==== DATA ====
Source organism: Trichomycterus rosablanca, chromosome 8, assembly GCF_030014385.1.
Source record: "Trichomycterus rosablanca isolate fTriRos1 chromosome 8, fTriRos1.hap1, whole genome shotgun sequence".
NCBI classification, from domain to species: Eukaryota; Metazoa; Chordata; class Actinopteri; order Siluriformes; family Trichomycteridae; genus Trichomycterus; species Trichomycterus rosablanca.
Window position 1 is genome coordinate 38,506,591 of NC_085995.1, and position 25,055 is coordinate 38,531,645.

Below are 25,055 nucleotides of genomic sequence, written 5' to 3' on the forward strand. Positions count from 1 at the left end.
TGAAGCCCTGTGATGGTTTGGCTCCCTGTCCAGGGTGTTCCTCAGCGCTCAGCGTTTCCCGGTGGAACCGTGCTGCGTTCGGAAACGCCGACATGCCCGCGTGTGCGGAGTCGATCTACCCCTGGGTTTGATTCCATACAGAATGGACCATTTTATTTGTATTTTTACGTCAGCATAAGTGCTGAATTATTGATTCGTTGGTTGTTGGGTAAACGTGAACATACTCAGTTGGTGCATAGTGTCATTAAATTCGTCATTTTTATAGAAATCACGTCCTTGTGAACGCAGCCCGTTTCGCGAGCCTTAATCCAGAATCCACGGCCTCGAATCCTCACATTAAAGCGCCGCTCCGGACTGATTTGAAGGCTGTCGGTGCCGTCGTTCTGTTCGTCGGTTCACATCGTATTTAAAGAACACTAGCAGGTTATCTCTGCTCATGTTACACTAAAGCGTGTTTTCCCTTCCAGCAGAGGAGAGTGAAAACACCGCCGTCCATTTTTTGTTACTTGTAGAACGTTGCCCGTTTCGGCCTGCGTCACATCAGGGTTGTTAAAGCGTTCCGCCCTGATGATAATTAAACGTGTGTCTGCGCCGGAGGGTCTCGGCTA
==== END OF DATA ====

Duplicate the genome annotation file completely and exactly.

Source organism: Trichomycterus rosablanca, chromosome 8, assembly GCF_030014385.1.
Source record: "Trichomycterus rosablanca isolate fTriRos1 chromosome 8, fTriRos1.hap1, whole genome shotgun sequence".
NCBI classification, from domain to species: Eukaryota; Metazoa; Chordata; class Actinopteri; order Siluriformes; family Trichomycteridae; genus Trichomycterus; species Trichomycterus rosablanca.
Window position 1 is genome coordinate 38,506,591 of NC_085995.1, and position 25,055 is coordinate 38,531,645.

Below are 25,055 nucleotides of genomic sequence, written 5' to 3' on the forward strand. Positions count from 1 at the left end.
TGAAGCCCTGTGATGGTTTGGCTCCCTGTCCAGGGTGTTCCTCAGCGCTCAGCGTTTCCCGGTGGAACCGTGCTGCGTTCGGAAACGCCGACATGCCCGCGTGTGCGGAGTCGATCTACCCCTGGGTTTGATTCCATACAGAATGGACCATTTTATTTGTATTTTTACGTCAGCATAAGTGCTGAATTATTGATTCGTTGGTTGTTGGGTAAACGTGAACATACTCAGTTGGTGCATAGTGTCATTAAATTCGTCATTTTTATAGAAATCACGTCCTTGTGAACGCAGCCCGTTTCGCGAGCCTTAATCCAGAATCCACGGCCTCGAATCCTCACATTAAAGCGCCGCTCCGGACTGATTTGAAGGCTGTCGGTGCCGTCGTTCTGTTCGTCGGTTCACATCGTATTTAAAGAACACTAGCAGGTTATCTCTGCTCATGTTACACTAAAGCGTGTTTTCCCTTCCAGCAGAGGAGAGTGAAAACACCGCCGTCCATTTTTTGTTACTTGTAGAACGTTGCCCGTTTCGGCCTGCGTCACATCAGGGTTGTTAAAGCGTTCCGCCCTGATGATAATTAAACGTGTGTCTGCGCCGGAGGGTCTCGGCTA